After much consideration and with Q's support, I signed up for a Vipassana meditation course in mid-April in India. The course will require me to stay in a meditation centre near Mumbai, where I will learn and practice ancient meditation techniques with a few hundred other practitioners! The task is very simple yet difficult: sit still and observe noble silence for ten days (see the code of discipline here). The idea is self-discovery - physically, emotionally and spiritually. Now that I've booked my trip, I find myself absolutely excited and happy with these two thoughts: "This is gonna be *such* a challenge!" and "I am sure you can do it!" Regardless I know it will be a one-of-a-life-time experience and I will have a great time! More will follow, so stay tuned. Oh, the part that I'm looking forward to *most* is to eat Indian food non-stop for almost two weeks. YIPEE! :D

Golden Pagoda at Dhamma Giri (image source)

Vipassana meditation (image source)

Haha, isn't life so exciting!?! :)

p.s. Many thanks to those who were concerned about Q's leg, you will be happy to know that Q is on his third and final cast before moving to a foot brace. The healing is taking a long time, but it's getting there - langzaam maar zeker (slowly but surely).

Correction: Apparently Q will have a fourth and final walking cast after the current one as the doctor thinks the risk of re-rupture is too high with just a brace.

Sunday, March 15, 2009

Abu Dhabi Greetings

If you were a Chinese woman living in Abu Dhabi like me, you are likely to hear the following greetings from strangers:

- During the day in taxis or streets or restaurants, it could be "Where you from?", "Where you working?" and/or "Married?" A complete stranger even went as far as stopping me in the middle of street and asked, "Are you Malaysian?"
- In the streets at night it's often "How much?"

They are in your face and there is no running away from them. The best I've learnt to do is to ignore them. I've become stranger-unfriendly.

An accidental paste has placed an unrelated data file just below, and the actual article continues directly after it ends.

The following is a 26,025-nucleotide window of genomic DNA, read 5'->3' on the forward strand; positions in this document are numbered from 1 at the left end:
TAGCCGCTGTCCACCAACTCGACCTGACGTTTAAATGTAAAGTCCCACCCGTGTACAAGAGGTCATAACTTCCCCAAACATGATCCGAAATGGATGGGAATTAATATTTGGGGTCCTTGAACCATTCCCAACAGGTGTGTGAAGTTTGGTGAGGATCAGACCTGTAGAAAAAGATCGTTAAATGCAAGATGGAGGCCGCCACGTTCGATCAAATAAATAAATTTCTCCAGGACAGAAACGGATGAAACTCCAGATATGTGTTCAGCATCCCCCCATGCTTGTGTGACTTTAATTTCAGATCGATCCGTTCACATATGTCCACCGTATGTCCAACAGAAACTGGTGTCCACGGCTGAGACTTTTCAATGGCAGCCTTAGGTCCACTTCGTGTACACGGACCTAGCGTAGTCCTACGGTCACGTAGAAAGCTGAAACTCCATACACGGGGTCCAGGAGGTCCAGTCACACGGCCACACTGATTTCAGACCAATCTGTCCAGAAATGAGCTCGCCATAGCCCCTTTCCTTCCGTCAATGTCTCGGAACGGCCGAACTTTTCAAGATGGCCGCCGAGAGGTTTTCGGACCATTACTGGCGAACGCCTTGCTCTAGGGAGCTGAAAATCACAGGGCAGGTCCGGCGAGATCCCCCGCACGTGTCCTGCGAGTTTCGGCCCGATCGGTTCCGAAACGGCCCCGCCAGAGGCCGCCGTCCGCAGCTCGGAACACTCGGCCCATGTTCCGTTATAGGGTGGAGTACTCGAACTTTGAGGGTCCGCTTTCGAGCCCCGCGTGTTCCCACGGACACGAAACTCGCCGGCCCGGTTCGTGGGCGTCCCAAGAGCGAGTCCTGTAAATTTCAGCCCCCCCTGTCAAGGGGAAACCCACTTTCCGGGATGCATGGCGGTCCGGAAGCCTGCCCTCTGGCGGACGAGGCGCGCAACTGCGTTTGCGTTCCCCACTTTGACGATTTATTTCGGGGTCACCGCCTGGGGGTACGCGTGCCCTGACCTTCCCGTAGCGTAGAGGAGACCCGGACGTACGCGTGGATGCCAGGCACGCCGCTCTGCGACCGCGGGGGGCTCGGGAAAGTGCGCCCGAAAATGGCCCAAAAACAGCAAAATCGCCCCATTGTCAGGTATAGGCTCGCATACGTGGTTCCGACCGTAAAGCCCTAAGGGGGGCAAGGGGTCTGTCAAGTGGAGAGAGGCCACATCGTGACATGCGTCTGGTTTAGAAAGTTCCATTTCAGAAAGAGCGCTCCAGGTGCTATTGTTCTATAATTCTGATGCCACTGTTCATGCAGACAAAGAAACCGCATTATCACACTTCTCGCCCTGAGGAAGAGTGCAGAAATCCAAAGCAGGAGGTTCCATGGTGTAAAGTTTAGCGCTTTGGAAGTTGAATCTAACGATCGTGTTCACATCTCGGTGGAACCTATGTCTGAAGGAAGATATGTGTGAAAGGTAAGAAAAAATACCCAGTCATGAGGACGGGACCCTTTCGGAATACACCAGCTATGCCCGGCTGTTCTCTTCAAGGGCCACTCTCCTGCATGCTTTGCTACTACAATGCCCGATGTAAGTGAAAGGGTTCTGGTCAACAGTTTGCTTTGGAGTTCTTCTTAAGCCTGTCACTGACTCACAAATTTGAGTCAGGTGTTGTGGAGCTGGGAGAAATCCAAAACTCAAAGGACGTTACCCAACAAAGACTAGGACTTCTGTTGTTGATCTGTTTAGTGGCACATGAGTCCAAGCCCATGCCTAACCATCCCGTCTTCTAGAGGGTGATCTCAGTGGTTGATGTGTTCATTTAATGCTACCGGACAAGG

Thursday, March 12, 2009

Welcome to Abu Dhabi - This is Not My City

Twice now I've been rubbed the wrong way on my residence status here in Abu Dhabi.

Recently I had a chat with a manager who is here for a year-long assignment and has been living in a furnished apartment for several months himself. We talked about getting more resources on the team and that's when he went on saying "you know, we need more local-based expats like yourself." "Local-based expats"? What oxymoron! I wouldn't think it makes me more local just because I came here a year earlier!

Another slight irritation came at the end of walking around Abu Dhabi with a friend who came here three or four months back. He sincerely thanked me for showing him "my city". "My city"? What, because I actually took interest to get to know it better when a lot of expats are more than happy to just hang out at the beaches and hotels?

Abu Dhabi is merely where Q and I live. It's interesting to see none of us expats have a sense of belongingness!

...which makes an interesting question - if not Abu Dhabi, which city is my city??? Hmm...

What are Pockets Made For?

What are clothes pockets made for? According to a 20-year-old UAE resident, carrying around FOUR cell phones "impresses girls. Carrying around many mobiles is not easy, but that is what pockets were made for.”

Although UAE's "steroidized" consumerism doesn't sit well with me, I thought I got used to it. Well, it still managed to amazed me to read the consumer culture on why there are almost twice as many phones as people in this country. Some of interview quotes from the article include:

"It is cheap to get a new [N.B. cell phone] number and it impresses people if you are seen having many phones."

"I have four mobile numbers. I use two Etisalat and two Du numbers. I use one for my girlfriend, one for family, one for work and one I keep in case I need to transfer credit to another phone."

Image from The National article.

"I sold a number about a year ago for Dh25,000 [N.B. 5000 euro or 7000 dollars]. He [the buyer] was only about 17. His family paid for it."

"They [N.B. teenagers] don’t necessarily want their parents to get their telephone bill and see who they are calling. So they get a new number and a new phone that they pay for, which they can keep secret."

As for Q and I, we each have one cell phone and an extra number for visitors. None of those multiple phone nonsense for us - our pockets are quite happy to be empty!